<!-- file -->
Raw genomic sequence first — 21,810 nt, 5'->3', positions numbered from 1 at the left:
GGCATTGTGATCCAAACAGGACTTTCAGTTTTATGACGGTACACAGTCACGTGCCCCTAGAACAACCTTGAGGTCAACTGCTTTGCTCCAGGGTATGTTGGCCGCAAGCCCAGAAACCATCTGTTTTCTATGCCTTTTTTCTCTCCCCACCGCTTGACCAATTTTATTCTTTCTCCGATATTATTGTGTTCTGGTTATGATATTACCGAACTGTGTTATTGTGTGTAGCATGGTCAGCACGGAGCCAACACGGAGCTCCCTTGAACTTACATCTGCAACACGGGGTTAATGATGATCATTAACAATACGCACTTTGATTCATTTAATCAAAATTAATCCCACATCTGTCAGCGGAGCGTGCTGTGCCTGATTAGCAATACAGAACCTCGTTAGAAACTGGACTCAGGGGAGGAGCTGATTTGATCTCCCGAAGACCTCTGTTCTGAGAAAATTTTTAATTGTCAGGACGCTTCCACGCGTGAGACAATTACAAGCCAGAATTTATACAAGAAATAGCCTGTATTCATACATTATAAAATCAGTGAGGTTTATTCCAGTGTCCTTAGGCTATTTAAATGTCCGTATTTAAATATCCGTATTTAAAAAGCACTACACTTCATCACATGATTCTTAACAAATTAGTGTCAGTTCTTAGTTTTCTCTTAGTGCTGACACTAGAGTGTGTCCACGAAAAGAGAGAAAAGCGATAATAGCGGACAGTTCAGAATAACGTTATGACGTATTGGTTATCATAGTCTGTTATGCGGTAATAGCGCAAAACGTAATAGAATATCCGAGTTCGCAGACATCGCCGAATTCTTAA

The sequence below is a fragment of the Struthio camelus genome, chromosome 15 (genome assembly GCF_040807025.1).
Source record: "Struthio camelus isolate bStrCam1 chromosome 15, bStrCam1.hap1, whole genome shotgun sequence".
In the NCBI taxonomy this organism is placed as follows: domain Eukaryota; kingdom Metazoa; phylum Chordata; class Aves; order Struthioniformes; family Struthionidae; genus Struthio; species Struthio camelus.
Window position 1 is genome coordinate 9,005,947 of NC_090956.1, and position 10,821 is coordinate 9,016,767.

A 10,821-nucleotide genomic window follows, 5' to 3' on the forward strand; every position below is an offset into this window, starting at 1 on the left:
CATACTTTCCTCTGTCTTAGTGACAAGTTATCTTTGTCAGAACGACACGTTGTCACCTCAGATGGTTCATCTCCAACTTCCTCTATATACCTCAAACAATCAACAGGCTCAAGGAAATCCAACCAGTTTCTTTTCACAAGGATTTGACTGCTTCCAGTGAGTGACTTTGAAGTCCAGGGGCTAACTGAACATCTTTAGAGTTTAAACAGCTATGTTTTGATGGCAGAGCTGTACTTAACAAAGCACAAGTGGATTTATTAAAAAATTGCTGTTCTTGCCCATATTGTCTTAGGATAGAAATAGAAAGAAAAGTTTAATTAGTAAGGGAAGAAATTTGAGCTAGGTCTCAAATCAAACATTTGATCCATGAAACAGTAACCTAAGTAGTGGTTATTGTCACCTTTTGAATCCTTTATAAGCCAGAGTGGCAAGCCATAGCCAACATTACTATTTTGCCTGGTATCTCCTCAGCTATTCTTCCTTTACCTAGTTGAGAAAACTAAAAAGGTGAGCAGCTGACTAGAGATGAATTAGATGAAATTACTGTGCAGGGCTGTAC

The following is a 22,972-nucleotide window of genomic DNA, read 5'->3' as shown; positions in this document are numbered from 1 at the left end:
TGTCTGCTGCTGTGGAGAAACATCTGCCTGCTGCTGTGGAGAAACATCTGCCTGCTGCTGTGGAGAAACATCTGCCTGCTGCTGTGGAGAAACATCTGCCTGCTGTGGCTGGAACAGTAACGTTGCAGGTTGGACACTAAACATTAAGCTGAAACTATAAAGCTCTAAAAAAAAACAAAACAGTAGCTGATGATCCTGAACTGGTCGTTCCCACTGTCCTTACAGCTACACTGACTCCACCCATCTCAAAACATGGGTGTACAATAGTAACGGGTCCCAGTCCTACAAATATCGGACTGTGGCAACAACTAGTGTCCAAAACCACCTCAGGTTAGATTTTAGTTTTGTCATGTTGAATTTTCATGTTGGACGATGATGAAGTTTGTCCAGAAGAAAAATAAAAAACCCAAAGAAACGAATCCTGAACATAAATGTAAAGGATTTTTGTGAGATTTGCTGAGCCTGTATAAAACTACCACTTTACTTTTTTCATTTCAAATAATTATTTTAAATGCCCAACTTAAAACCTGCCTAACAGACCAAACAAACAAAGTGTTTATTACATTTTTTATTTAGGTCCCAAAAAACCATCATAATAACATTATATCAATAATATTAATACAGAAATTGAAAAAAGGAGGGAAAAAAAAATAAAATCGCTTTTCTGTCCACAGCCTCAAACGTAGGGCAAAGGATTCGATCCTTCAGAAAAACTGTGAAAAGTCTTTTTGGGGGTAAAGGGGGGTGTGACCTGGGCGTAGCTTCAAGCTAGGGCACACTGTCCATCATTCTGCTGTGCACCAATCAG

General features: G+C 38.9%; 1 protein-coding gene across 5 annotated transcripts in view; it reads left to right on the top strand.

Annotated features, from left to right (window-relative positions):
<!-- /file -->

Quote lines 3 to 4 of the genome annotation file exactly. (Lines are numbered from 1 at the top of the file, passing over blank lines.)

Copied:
The sequence below is a fragment of the Struthio camelus genome, chromosome 15 (genome assembly GCF_040807025.1).
Source record: "Struthio camelus isolate bStrCam1 chromosome 15, bStrCam1.hap1, whole genome shotgun sequence".